Determining what should be your business practices and how you set policies is something that we need be very careful of. We should approach our research and advice we follow with a little extra caution and with an objective eye.
As we look at what is happening in the global economy, we can only come to conclusion that something went wrong with government and corporate policies. Oh and let’s not forget personal responsibility and some unwise decisions made at the kitchen tables – globally.
Here is what Carolyn Y. Woo, Dean of Notre Dame Mendoza College of Business in Indiana, USA, had to say:
“I believe that our current crisis is caused by a failure of values fueled by perverse incentives, which trumped sound judgment and overwhelmed regulatory enforcements,”… “Having noted the above, this is definitely an opportunity for business schools to do more to make ethical thinking part of the fabric of their curriculum.”
– BBC News
As business schools commence their quest in investigating the failures of financial institutions, they have thus far discovered in a 2006 study about cheating among US graduates, published in the journal Academy of Management Learning & Education, that 56% of all MBA students cheated regularly – more than in any other discipline.
The study also suggested that business students are also more likely to find out about a test from a fellow student who had taken it.
Both Yale and Notre Dame business schools say they initiated change long before the current crisis unfolded, by incorporating ethics in the core as well as driving ethics discussion across the curricula.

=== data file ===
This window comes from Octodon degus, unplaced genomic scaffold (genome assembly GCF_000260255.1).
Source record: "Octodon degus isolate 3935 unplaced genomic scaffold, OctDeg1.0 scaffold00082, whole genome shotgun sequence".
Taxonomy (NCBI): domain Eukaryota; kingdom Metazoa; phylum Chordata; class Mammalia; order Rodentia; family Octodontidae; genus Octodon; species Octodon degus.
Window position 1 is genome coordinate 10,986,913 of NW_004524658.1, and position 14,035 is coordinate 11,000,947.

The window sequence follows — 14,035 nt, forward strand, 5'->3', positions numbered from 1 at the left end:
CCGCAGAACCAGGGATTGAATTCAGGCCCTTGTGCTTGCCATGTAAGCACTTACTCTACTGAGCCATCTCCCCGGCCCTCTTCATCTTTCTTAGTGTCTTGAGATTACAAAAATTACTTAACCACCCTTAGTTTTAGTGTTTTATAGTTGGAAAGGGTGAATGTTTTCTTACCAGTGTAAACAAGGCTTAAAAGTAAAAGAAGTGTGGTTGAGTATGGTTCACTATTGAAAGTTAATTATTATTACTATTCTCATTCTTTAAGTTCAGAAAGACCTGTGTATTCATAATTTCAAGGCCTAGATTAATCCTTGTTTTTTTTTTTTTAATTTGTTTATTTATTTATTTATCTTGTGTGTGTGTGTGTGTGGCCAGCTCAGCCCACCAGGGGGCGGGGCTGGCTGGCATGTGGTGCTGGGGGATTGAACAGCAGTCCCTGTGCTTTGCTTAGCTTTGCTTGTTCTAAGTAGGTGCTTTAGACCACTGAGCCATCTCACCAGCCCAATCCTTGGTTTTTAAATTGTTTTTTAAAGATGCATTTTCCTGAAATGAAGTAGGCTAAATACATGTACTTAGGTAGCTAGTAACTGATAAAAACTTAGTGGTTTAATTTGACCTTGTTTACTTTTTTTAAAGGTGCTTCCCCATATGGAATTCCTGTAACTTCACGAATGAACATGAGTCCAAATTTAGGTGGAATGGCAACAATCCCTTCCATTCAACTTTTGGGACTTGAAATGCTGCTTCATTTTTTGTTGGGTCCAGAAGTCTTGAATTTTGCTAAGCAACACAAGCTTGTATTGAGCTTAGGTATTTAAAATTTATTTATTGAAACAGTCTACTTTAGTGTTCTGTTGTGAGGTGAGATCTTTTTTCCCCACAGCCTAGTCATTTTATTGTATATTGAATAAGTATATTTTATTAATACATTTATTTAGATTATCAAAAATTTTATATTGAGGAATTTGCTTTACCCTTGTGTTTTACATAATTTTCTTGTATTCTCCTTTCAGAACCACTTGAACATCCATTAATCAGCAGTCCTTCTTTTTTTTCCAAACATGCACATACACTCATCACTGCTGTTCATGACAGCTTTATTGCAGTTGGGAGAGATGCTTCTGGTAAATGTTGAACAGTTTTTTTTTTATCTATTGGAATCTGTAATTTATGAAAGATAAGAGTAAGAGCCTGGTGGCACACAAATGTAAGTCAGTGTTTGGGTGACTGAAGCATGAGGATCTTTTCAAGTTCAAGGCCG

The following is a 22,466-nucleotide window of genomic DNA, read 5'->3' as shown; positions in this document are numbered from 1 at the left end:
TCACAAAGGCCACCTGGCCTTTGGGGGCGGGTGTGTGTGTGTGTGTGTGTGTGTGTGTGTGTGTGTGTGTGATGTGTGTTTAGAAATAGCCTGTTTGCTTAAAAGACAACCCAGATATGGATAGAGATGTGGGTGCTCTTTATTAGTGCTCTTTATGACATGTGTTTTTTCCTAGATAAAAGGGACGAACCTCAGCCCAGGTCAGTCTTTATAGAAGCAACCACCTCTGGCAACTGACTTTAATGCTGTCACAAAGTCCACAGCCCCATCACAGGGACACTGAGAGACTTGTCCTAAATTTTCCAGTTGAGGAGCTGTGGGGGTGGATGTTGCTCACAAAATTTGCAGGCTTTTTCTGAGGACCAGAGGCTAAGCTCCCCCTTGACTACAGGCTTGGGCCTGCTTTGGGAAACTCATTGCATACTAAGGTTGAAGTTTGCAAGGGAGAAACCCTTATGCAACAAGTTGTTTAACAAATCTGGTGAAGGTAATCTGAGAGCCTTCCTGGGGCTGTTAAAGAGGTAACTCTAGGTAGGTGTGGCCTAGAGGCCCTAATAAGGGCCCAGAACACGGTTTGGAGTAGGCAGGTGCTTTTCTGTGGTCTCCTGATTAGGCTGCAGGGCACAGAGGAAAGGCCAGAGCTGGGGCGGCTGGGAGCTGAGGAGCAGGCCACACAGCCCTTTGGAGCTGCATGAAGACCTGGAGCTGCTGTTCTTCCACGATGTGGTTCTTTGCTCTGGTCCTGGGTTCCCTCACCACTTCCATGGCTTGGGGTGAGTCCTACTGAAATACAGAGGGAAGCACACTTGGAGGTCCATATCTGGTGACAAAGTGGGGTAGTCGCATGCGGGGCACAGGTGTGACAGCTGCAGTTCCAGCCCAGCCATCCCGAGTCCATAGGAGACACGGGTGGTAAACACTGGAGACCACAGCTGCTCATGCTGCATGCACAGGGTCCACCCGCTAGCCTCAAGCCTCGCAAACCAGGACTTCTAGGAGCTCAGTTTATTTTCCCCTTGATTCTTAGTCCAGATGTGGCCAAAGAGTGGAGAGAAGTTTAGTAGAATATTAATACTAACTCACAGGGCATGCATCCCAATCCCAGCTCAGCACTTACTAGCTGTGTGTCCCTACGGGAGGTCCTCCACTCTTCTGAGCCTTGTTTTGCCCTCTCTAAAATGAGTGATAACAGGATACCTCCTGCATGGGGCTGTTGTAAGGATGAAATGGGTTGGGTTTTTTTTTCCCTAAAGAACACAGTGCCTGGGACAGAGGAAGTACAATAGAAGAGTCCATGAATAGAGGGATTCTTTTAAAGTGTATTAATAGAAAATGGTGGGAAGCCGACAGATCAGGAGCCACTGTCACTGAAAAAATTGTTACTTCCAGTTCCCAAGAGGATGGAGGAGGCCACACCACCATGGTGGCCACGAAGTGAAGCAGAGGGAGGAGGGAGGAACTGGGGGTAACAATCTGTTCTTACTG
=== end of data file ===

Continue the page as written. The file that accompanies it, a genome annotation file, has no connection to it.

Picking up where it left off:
– BBC News
Given the above study, isn’t it interesting how we hold educated people in such high regard. We have no idea how they acquired their degree. We would hope that the degree is evidence of their hard work and determination to achieve their goal graduating with that degree. Now, I am not suggesting that all graduates that hold a collegiate degree gain that degree in an unethical manner. On the contrary, the majority of university graduates acquired their degree the old fashioned way – they earned it with hard work.
Let us therefore not only consider the advice of professionals, however, we are to use God’s word as a filter that we may walk away with truth and understanding as we apply the wisdom we glean from seeking first the kingdom and His righteousness.
The historical and global importance of religious views on business ethics is sometimes underestimated in standard introductions to business ethics. Particularly in Asia and the Middle East, religious and cultural perspectives have a strong influence on the conduct of business and the creation of business values.
God’s word is clear in letting us know the reward of good business practices and diligence. Proverbs states that a man that is diligent in business, shall stand before kings (cf. Prov 22:29).
It is very important that we aspire to be men and women of God that:
• Apply Godly principles in the way we do business – As a whole
• Exude integrity in marketing & advertising our products and services
• Care for our employees – promoting an atmosphere of fairness and respect in the workplace. This encourages loyalty
• When setting policies, we seek insight from God’s word for wisdom & guidance
• Produce products and deliver our services with the quality we promised our customers
Should we keep these principle in play when we do business and carry out our objectives in the workplace, we will continually experience God’s favor in ways we could not imagine.
About the Author
Bobby E. Miller is a Public Speaker, Author, Business Growth Consultant and Entrepreneur with more than 21 years of experience as a senior executive in Sales and Marketing. He is also the author of the blog: Christian Business Ethics (also referred to as CBE). CBE is a blog based on Business Ethics…from a biblical perspective. Christian Business Ethics